Here’s a sad but true story that makes the point. Several years ago, I had a client with a small manufacturing business. He produced limited runs of very high quality goods on contract. In the beginning, he was the only employee. He made the sales to customers. He purchased the raw materials and made the goods. He ran his entire business with just a checkbook and he kept invoices, receipts, and records in a shoebox. As time went by, he grew. He had enough volume with his suppliers that they began offering him trade credit. He began expanding and started adding customers, including some large accounts. Some of his newer accounts took longer to pay. He wasn’t worried about the slow pay, because his vendors were giving him terms, and he was making a lot of money. Unfortunately, he was still managing his business using a checkbook and a shoebox. By the time I met him, he had lost track of what was going on in his business. The slow pay by some of his accounts could have been managed, but he did not know how. He could not keep up with his payables and his vendors began demanding cash on delivery. He was running a cash basis business and trying to manage receivables and payables, but he did not have a way to account for them. He started writing checks to pay vendors so that they would stop complaining that he was past due, and then his checks bounced. When I asked why he did not hire a bookkeeper or at least purchase bookkeeping software and learn to keep his own books, he told me that it cost too much. It is true that he saved money by sticking to his checkbook and shoebox. But the money he saved was more than offset by the cost of losing control of what was happening in his business. Losing access to trade credit meant that he needed more cash to run his business.  He had to turn away business because he could not always purchase raw materials. Not having a robust bookkeeping system meant that he could not keep track of his slow paying accounts and he was unable to do anything to speed up collections. Finally, once he started losing control of his checkbook, the fees for overdrawing his account quickly added up. To make matters even worse, while he may have avoided paying bookkeeping fees, before his tax preparer could prepare his tax returns, he had to turn the shoebox full of receipts and invoices and the checkbook and bank statements into a set of financial statements. In effect, the tax preparer did a year’s worth of bookkeeping in two weeks. It turned out that he paid for bookkeeping after all. Unfortunately, it was too late to do him any good.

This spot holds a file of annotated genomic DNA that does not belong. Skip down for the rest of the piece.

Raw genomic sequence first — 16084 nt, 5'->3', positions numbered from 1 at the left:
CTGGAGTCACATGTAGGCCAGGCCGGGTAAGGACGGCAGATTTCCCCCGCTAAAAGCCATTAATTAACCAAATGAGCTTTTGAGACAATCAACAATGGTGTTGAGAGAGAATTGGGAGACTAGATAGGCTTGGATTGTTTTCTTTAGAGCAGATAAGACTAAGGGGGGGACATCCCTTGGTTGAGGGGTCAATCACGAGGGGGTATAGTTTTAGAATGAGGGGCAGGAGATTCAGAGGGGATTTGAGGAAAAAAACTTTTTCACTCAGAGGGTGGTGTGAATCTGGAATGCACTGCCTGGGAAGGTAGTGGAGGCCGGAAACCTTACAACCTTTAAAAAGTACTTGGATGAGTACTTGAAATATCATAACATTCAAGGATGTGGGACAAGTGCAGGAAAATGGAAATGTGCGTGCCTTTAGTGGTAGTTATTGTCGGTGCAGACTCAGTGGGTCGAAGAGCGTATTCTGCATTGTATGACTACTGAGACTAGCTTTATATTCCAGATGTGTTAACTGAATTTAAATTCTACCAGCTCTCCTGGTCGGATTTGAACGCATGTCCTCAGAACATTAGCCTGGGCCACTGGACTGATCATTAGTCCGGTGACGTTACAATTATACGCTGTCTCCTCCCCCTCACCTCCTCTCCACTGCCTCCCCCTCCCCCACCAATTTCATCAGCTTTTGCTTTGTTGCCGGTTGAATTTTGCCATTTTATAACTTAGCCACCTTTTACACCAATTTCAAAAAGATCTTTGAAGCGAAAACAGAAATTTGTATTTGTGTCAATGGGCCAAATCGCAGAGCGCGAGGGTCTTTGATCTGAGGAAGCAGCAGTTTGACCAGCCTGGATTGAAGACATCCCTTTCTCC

This example is a cautionary tale. As your business grows more complex, so should your accounting processes. The business owner above managed just fine with his checkbook and shoebox until his business began to grow.

My colleagues in the accounting world have similar stories of small businesses that outgrew checkbook and shoebox accounting. Savvy business owners realize that the processes they use in their business need to grow along with their business. Whether you hire a bookkeeper or do your books yourself, as your business grows, make sure that your management toolkit grows as well. However you manage your books, keep them in good order and make sure that you can summarize your results.


Understanding Your Business: Keeping the Books I

One of the things that I enjoy doing as a CPA is helping business owners understand their books and bookkeeping. I’m going to begin posting a series of bookkeeping tips that past clients have found helpful. If you have a question about something, let me know. You are probably not the only person with the question, and after I help you, I may be able to add another tip.

If you have a business, you keep books. I know that some business owners run everything just using a checkbook and a notepad. Other business owners use spreadsheets. Still other business owners use some form of accounting software. How you manage your business is up to you. The important thing is that whatever approach you use, it allows you to keep track of what is happening in your business. Your record keeping system should help you figure out where your money comes from and where it is going. Since this article is about accounting, we’ll use the terms revenue and expense.

Before getting too far into this topic, it is probably a good idea to cover two simple concepts. The first is the accounting equation. It is easy to remember, and if you are a business owner, you know it already even if you don’t know what it is called.

Assets = Liabilities + Equity

Most businesses start when the owner invests money and property that he or she already has or borrows money. Then as the business begins operations it starts having revenues and expenses.